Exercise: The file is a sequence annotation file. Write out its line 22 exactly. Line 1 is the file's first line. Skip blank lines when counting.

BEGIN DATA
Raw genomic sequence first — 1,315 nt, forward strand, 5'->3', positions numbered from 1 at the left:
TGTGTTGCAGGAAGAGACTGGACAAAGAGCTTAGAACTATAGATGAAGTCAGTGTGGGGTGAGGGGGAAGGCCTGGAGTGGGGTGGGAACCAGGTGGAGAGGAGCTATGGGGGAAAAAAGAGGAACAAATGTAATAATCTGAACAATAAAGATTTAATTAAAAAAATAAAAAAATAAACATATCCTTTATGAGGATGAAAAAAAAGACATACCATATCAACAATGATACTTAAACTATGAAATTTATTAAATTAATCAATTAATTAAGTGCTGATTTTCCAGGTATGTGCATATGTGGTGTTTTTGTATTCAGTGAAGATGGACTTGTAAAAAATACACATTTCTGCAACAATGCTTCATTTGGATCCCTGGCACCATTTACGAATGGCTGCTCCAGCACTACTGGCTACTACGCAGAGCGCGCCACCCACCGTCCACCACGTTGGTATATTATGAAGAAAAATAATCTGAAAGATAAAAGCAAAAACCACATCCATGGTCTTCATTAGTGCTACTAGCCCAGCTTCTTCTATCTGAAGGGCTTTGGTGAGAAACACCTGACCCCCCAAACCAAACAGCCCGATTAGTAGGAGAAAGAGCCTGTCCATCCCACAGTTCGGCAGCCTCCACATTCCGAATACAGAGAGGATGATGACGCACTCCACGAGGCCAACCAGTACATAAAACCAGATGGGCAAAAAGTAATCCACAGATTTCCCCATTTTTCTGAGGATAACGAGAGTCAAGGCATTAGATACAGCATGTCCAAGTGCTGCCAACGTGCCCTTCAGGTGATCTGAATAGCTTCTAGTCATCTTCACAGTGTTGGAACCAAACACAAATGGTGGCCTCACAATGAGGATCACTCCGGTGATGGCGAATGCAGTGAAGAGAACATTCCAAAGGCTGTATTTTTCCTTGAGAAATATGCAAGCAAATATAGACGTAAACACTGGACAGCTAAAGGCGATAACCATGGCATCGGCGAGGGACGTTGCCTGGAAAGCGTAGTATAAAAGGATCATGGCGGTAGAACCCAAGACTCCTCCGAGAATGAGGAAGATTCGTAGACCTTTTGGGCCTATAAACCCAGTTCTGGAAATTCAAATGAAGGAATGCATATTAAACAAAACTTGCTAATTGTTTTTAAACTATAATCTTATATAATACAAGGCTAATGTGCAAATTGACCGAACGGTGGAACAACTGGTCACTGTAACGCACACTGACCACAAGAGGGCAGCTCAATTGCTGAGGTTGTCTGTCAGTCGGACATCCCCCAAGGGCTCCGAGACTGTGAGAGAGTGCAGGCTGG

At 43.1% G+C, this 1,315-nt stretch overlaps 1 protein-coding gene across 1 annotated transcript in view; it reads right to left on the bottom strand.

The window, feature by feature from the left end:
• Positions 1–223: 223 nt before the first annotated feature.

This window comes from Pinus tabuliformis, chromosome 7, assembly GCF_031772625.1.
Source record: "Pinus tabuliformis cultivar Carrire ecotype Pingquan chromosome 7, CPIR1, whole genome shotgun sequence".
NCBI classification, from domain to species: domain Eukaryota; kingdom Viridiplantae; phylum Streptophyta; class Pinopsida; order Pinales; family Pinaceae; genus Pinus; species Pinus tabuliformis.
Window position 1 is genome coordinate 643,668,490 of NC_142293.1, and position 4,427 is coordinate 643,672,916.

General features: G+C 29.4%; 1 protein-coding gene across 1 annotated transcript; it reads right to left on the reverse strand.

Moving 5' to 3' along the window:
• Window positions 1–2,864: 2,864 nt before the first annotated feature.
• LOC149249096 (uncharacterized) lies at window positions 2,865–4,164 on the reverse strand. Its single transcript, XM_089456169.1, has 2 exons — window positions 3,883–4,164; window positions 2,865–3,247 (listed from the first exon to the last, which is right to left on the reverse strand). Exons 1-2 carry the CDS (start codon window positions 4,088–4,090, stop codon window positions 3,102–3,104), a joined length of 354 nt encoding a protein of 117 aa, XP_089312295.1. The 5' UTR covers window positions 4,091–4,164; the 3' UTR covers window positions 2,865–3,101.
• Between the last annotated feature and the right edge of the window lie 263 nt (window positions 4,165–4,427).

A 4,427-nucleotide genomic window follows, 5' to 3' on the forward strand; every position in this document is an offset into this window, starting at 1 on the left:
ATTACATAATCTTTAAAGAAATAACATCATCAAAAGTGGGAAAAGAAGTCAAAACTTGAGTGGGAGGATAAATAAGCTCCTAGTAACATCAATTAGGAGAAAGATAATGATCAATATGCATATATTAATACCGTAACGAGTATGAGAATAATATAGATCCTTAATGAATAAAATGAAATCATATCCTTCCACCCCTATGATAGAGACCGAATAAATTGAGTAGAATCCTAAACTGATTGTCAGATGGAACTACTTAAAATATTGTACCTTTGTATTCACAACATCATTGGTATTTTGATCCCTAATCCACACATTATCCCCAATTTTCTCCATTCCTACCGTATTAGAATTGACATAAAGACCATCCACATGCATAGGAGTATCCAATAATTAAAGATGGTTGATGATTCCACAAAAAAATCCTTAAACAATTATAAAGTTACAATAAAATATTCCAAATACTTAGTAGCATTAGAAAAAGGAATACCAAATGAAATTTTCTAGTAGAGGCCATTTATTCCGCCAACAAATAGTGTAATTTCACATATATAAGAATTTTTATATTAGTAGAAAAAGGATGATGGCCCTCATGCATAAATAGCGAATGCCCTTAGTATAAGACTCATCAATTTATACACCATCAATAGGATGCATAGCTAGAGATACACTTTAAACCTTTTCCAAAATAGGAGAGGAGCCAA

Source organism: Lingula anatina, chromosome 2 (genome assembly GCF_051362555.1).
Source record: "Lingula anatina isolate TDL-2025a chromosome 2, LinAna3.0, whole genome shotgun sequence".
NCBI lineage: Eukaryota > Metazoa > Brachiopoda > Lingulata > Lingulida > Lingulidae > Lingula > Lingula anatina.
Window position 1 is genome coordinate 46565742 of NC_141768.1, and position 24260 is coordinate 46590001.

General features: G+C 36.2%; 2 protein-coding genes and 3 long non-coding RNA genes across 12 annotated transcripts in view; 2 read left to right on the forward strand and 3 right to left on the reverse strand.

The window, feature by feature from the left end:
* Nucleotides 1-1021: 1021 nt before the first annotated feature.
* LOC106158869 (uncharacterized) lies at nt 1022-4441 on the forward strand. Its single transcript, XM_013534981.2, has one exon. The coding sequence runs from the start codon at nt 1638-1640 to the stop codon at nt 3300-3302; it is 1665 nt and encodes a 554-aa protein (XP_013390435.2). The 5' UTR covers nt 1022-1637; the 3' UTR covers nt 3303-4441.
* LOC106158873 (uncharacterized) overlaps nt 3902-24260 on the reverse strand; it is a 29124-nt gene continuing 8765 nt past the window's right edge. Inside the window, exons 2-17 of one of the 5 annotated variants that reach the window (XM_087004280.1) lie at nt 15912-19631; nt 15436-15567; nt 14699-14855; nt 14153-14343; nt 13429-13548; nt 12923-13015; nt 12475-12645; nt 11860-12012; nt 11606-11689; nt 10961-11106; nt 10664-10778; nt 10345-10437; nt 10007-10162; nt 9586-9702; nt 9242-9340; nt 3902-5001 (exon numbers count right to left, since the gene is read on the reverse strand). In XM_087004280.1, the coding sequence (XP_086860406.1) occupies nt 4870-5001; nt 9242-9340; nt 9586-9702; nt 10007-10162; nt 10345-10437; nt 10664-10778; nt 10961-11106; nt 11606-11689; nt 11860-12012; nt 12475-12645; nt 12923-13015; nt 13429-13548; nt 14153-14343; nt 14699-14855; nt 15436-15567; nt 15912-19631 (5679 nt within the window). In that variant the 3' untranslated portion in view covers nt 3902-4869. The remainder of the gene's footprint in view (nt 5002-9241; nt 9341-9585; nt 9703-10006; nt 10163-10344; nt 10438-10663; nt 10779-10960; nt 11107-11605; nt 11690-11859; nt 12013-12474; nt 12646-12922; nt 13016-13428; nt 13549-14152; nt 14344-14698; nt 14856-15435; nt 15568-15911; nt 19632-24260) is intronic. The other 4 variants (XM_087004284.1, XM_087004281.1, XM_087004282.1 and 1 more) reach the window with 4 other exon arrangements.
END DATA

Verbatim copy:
The window, feature by feature from the left end: